The Iron Writer Challenge #120
The Alis Van Doorn Challenge
500 Words, 5 Days, 4 Elements
A moss draped cemetery.
A hidden leather satchel, containing $10K cash (or pounds, forint, yen, etc).
A peculiar looking priest.
A foul mouthed parrot named Percy.
“Where’d you put it, Roy?” she holds a cigarette between her lips, a gun in her hands.
“Remember what you told me, all those years ago, Darlene?”
She takes one hand off the gun and drags hard on the Marlboro.
“Before that. You said, ‘I could never love another man, much as I love you’.” He wriggles to get a better look at her.
“That was before you turned into an adulterator, Roy,” she exhales, “before you stole my money.”
“Our money,” he corrects her.
“We worked a deal, Roy!” she growls through gritted teeth.
“Darlin’,” he reaches for her with handcuffed hands.
She aims the gun at his forehead.
“After everything we done been through?”
“Robbin’ convenience stores don’t exactly make for a successful marriage,” she says.
“I ain’t stupid, Roy.” She cocks the revolver.
“Don’t our vows mean nothin’ to you, girl?” He pleads.
“That ship sailed, right about the time I found you with that waitress.” She kicks him.
“Damn it, woman!” he yells.
She shakes her hair behind her shoulders.“Tell me where it is and I’ll give you this satchel and all 10,000 dollars in it.”
“Darlene,” he starts.
“It’s more than you deserve, plus, you can have your stupid, filthy-mouthed parrot back,” she waves the gun at him.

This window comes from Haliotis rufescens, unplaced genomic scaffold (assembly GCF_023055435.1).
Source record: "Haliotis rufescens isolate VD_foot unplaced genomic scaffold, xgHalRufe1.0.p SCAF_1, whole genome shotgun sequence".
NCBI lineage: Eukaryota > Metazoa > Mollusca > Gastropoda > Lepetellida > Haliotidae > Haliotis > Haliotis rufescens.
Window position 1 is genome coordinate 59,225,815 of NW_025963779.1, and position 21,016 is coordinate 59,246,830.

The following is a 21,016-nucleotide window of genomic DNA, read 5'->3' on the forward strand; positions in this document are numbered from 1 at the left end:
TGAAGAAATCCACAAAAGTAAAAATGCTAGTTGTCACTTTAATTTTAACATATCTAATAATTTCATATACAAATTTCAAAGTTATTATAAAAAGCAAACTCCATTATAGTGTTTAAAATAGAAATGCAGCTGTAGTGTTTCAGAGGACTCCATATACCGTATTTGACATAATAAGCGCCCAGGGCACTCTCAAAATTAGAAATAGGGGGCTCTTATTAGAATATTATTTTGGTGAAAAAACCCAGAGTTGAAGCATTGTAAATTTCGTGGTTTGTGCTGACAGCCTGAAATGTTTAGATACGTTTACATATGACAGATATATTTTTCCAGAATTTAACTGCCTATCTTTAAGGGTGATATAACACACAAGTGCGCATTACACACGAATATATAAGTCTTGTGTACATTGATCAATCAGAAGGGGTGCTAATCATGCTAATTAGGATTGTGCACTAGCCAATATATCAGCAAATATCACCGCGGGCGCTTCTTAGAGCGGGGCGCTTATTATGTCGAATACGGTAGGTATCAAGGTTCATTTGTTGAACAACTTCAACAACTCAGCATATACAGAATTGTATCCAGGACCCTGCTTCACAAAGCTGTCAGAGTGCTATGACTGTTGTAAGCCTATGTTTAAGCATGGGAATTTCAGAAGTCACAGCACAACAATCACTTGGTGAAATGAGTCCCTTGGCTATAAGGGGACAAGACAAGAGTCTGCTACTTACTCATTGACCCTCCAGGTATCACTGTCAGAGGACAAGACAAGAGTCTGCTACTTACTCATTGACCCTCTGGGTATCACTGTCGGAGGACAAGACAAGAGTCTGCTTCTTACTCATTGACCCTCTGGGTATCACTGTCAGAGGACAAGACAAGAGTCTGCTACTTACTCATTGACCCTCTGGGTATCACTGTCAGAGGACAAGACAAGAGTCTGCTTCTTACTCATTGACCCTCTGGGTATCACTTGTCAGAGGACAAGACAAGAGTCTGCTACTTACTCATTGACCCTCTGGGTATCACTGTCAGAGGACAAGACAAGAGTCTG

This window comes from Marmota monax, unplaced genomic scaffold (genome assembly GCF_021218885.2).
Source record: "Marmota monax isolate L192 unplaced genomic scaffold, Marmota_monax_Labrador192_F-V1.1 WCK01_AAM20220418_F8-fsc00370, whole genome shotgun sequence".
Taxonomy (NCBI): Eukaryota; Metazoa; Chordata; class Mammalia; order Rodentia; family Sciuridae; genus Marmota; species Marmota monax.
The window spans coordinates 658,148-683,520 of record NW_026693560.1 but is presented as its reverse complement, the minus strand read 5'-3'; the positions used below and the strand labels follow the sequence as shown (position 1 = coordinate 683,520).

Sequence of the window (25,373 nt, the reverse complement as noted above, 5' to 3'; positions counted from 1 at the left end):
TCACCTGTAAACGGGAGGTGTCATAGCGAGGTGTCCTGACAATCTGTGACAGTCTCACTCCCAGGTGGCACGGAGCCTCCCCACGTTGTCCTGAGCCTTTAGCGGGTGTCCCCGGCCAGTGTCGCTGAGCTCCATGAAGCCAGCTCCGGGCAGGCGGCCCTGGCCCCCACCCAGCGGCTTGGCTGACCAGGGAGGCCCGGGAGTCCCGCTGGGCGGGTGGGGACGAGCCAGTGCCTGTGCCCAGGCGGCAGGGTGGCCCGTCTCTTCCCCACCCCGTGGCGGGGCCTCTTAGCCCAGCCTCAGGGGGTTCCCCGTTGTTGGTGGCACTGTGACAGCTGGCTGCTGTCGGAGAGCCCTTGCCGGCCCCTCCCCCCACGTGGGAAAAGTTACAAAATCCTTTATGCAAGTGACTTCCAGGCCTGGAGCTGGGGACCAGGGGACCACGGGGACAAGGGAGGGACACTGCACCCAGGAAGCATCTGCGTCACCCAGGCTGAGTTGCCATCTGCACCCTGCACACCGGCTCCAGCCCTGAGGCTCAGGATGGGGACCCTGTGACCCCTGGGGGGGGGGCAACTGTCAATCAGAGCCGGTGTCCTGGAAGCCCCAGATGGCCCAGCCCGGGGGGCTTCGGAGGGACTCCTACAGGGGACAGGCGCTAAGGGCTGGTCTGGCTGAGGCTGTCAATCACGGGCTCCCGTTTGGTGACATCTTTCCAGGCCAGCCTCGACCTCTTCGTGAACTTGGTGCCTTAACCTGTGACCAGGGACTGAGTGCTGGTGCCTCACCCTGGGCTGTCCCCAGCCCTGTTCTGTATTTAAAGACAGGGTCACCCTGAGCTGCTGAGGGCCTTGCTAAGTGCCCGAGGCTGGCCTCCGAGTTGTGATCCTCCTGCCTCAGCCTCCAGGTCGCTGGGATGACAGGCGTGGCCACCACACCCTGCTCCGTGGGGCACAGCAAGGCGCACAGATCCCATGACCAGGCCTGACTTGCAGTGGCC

He swallows. “It’d be best if I took you there. Gonna have to make a call first.” He holds the phone with tethered hands, speaks briefly in whispers, hangs up and nods.
She throws a jacket over his wrists, leads him outside.
“Get in the truck,” she hisses, then waves at Mrs. Everly, next door watering her front lawn.
“Glorious morning!” Mrs. Everly calls.
Darlene slams his door, eyes him through the cracked windshield, makes her way to the driver’s seat.
When she opens her door, he yells, “Heeeelp, Mrs. Everly….” She leans over and kisses him, full on the lips, covers his whole mouth with hers.
Mrs. Everly shields her eyes and walks toward her back yard.
“Try that again and you won’t be able to talk to nobody.” She shoves the gun into him, backs out of the driveway.
“When’d you start wearing that perfume?”
“When I felt like it.” She rolls down her window.